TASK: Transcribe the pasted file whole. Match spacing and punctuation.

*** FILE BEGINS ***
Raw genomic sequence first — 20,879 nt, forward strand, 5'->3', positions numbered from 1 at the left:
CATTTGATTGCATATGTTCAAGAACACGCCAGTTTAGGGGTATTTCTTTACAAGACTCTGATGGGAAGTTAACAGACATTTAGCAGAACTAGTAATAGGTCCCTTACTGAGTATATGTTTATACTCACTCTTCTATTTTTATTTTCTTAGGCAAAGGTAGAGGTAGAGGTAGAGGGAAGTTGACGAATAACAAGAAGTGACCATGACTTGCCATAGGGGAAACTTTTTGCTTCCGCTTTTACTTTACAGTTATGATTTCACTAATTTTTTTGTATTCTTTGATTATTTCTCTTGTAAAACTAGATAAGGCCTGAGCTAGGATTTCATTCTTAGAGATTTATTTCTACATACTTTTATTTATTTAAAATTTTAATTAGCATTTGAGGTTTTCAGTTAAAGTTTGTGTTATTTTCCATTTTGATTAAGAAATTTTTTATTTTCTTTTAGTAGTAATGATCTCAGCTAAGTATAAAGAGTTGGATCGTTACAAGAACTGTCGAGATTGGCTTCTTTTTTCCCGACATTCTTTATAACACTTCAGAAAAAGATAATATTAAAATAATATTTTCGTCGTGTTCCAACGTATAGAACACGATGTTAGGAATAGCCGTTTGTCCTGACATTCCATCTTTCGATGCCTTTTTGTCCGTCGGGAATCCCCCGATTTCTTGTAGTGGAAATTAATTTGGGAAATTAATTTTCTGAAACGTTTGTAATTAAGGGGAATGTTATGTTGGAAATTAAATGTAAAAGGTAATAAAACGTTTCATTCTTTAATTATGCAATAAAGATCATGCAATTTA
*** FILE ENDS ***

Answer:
Raw genomic sequence first — 20,879 nt, forward strand, 5'->3', positions numbered from 1 at the left:
CATTTGATTGCATATGTTCAAGAACACGCCAGTTTAGGGGTATTTCTTTACAAGACTCTGATGGGAAGTTAACAGACATTTAGCAGAACTAGTAATAGGTCCCTTACTGAGTATATGTTTATACTCACTCTTCTATTTTTATTTTCTTAGGCAAAGGTAGAGGTAGAGGTAGAGGGAAGTTGACGAATAACAAGAAGTGACCATGACTTGCCATAGGGGAAACTTTTTGCTTCCGCTTTTACTTTACAGTTATGATTTCACTAATTTTTTTGTATTCTTTGATTATTTCTCTTGTAAAACTAGATAAGGCCTGAGCTAGGATTTCATTCTTAGAGATTTATTTCTACATACTTTTATTTATTTAAAATTTTAATTAGCATTTGAGGTTTTCAGTTAAAGTTTGTGTTATTTTCCATTTTGATTAAGAAATTTTTTATTTTCTTTTAGTAGTAATGATCTCAGCTAAGTATAAAGAGTTGGATCGTTACAAGAACTGTCGAGATTGGCTTCTTTTTTCCCGACATTCTTTATAACACTTCAGAAAAAGATAATATTAAAATAATATTTTCGTCGTGTTCCAACGTATAGAACACGATGTTAGGAATAGCCGTTTGTCCTGACATTCCATCTTTCGATGCCTTTTTGTCCGTCGGGAATCCCCCGATTTCTTGTAGTGGAAATTAATTTGGGAAATTAATTTTCTGAAACGTTTGTAATTAAGGGGAATGTTATGTTGGAAATTAAATGTAAAAGGTAATAAAACGTTTCATTCTTTAATTATGCAATAAAGATCATGCAATTTA